The second thing is to find a mentor. A number of people in my life have blessed me through what I’ve learned from simply by watching them and listening to them. I’ve watched their lifestyle principles lived out, listened to how they talk, and observed how they treat others. After doing this, get ready to mentor your volunteers. Find joy in being mentored and in mentoring others in leadership and ministry.
Growing your ability to lead is part of your job. Take time each day to pray for God to strengthen your leadership ability. The best part of leadership is leaving a legacy that has the footprints of God all over it.
Ed Barnes is a children’s and youth minister at a church in Canton, Ohio. He has been a children’s minister for nine years.
by Diana Pendley
I love trying new things! I love doing things the way they haven’t always been done; but at the beginning that got me into a little trouble.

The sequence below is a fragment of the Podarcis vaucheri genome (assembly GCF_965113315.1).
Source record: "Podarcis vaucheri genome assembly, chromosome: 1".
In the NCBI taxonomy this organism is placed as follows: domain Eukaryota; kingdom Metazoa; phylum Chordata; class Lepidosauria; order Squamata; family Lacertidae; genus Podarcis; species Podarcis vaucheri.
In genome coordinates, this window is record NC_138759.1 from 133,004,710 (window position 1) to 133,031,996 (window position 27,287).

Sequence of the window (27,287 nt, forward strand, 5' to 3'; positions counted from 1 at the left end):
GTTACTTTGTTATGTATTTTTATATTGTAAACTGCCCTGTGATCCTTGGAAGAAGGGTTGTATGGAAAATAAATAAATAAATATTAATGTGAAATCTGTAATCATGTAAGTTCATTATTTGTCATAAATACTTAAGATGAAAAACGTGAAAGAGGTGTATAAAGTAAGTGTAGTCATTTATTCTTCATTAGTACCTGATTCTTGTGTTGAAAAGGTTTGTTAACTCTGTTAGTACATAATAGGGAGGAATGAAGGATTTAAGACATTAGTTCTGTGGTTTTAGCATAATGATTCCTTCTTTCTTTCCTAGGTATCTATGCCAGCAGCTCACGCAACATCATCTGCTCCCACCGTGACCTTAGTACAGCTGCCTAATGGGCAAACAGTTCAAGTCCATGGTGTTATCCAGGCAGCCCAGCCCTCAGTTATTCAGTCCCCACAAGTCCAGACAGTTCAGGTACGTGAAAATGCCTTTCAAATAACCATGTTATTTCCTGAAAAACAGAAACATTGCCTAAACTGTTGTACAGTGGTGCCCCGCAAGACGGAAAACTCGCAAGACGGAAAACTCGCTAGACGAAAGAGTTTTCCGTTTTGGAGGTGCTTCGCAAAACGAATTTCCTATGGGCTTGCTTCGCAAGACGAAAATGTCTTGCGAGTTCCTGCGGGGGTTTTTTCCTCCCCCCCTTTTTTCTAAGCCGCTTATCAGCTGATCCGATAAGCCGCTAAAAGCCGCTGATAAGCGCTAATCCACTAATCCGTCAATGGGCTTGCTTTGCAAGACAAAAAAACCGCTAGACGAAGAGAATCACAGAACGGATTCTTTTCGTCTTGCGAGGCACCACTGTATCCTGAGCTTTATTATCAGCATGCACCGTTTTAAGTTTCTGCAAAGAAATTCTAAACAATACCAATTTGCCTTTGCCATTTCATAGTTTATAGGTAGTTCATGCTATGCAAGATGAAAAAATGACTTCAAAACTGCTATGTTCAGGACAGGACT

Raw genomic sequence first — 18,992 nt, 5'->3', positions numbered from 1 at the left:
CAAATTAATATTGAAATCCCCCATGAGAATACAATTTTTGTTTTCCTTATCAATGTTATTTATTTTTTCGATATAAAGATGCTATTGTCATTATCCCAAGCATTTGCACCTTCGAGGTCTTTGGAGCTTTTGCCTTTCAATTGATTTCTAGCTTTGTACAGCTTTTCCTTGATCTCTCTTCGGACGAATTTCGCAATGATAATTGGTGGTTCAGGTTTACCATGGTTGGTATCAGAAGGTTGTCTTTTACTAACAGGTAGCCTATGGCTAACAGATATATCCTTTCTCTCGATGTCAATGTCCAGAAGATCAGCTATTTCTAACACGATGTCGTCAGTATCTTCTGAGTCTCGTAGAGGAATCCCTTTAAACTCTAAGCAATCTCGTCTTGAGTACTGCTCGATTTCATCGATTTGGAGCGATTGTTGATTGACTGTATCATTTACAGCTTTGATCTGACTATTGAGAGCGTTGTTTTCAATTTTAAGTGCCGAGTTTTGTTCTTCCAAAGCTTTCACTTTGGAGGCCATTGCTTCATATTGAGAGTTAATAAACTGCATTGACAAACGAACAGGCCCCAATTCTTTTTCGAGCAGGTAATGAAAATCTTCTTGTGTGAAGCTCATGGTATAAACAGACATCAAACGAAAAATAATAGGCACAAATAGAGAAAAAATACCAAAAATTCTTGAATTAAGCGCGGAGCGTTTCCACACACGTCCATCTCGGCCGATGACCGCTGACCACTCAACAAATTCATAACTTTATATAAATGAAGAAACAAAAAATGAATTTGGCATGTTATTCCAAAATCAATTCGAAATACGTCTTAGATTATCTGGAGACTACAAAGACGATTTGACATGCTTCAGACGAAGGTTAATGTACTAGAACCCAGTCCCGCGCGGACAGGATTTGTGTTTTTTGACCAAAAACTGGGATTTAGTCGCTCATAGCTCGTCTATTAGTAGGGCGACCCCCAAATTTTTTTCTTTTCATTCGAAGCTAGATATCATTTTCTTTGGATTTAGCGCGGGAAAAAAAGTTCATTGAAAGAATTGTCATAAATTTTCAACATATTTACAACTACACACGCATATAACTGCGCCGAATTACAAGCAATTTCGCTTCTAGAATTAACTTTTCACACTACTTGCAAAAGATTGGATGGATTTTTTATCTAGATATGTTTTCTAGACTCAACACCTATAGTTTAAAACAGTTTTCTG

When I started in children’s ministry 15 years ago, I was very fortunate to begin at a place that allowed us to color outside the lines. My boss was always open to that. As long as something was in good taste, scriptural, and helpful for us to reach boys and girls for Jesus, we were allowed to try new avenues of ministry.
When I’d attend a conference, I’d come home with a legal pad of new ideas and ministry plans that other churches were doing (that always seemed better to me).
I remember not being able to sleep at night while attending a conference because I was working on plans for different ministries for our children’s ministry. It was so difficult for me to hear about these great ideas and not want to do everything.